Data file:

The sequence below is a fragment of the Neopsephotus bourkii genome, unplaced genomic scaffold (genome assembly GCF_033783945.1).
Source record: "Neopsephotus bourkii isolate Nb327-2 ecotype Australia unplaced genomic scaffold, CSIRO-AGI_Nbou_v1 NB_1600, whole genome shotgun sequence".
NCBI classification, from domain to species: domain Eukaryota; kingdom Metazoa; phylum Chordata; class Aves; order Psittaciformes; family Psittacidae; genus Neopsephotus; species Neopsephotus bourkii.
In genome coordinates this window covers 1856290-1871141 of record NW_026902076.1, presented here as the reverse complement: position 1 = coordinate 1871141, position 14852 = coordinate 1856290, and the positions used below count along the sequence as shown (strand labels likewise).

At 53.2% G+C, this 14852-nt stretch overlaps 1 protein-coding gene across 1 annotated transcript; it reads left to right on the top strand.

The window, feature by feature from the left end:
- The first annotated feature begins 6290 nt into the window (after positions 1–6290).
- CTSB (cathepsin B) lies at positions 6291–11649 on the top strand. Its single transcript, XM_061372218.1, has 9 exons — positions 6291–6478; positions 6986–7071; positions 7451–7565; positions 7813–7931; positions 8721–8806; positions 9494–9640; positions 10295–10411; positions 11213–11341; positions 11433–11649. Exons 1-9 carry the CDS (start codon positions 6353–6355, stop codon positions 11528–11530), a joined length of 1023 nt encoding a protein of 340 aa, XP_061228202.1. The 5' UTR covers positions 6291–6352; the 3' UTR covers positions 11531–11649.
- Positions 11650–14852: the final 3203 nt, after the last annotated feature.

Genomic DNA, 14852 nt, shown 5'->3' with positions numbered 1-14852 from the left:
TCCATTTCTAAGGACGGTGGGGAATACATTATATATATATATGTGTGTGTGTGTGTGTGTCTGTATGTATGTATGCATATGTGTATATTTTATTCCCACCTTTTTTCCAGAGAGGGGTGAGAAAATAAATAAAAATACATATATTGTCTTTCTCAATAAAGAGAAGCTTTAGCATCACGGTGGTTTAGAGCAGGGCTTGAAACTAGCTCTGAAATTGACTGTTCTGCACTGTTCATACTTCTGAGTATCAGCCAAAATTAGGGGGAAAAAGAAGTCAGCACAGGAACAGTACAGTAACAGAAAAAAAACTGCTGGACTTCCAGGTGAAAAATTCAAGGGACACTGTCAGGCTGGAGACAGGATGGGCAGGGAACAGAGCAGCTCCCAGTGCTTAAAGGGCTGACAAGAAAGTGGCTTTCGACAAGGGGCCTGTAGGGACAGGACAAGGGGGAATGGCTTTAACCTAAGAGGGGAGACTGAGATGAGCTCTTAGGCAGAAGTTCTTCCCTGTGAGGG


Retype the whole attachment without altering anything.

The sequence below is a fragment of the Neopsephotus bourkii genome, unplaced genomic scaffold (genome assembly GCF_033783945.1).
Source record: "Neopsephotus bourkii isolate Nb327-2 ecotype Australia unplaced genomic scaffold, CSIRO-AGI_Nbou_v1 NB_1600, whole genome shotgun sequence".
NCBI classification, from domain to species: domain Eukaryota; kingdom Metazoa; phylum Chordata; class Aves; order Psittaciformes; family Psittacidae; genus Neopsephotus; species Neopsephotus bourkii.
In genome coordinates this window covers 1856290-1871141 of record NW_026902076.1, presented here as the reverse complement: position 1 = coordinate 1871141, position 14852 = coordinate 1856290, and the positions used below count along the sequence as shown (strand labels likewise).

At 53.2% G+C, this 14852-nt stretch overlaps 1 protein-coding gene across 1 annotated transcript; it reads left to right on the top strand.

The window, feature by feature from the left end:
- The first annotated feature begins 6290 nt into the window (after positions 1–6290).
- CTSB (cathepsin B) lies at positions 6291–11649 on the top strand. Its single transcript, XM_061372218.1, has 9 exons — positions 6291–6478; positions 6986–7071; positions 7451–7565; positions 7813–7931; positions 8721–8806; positions 9494–9640; positions 10295–10411; positions 11213–11341; positions 11433–11649. Exons 1-9 carry the CDS (start codon positions 6353–6355, stop codon positions 11528–11530), a joined length of 1023 nt encoding a protein of 340 aa, XP_061228202.1. The 5' UTR covers positions 6291–6352; the 3' UTR covers positions 11531–11649.
- Positions 11650–14852: the final 3203 nt, after the last annotated feature.

Genomic DNA, 14852 nt, shown 5'->3' with positions numbered 1-14852 from the left:
TCCATTTCTAAGGACGGTGGGGAATACATTATATATATATATGTGTGTGTGTGTGTGTGTCTGTATGTATGTATGCATATGTGTATATTTTATTCCCACCTTTTTTCCAGAGAGGGGTGAGAAAATAAATAAAAATACATATATTGTCTTTCTCAATAAAGAGAAGCTTTAGCATCACGGTGGTTTAGAGCAGGGCTTGAAACTAGCTCTGAAATTGACTGTTCTGCACTGTTCATACTTCTGAGTATCAGCCAAAATTAGGGGGAAAAAGAAGTCAGCACAGGAACAGTACAGTAACAGAAAAAAAACTGCTGGACTTCCAGGTGAAAAATTCAAGGGACACTGTCAGGCTGGAGACAGGATGGGCAGGGAACAGAGCAGCTCCCAGTGCTTAAAGGGCTGACAAGAAAGTGGCTTTCGACAAGGGGCCTGTAGGGACAGGACAAGGGGGAATGGCTTTAACCTAAGAGGGGAGACTGAGATGAGCTCTTAGGCAGAAGTTCTTCCCTGTGAGGG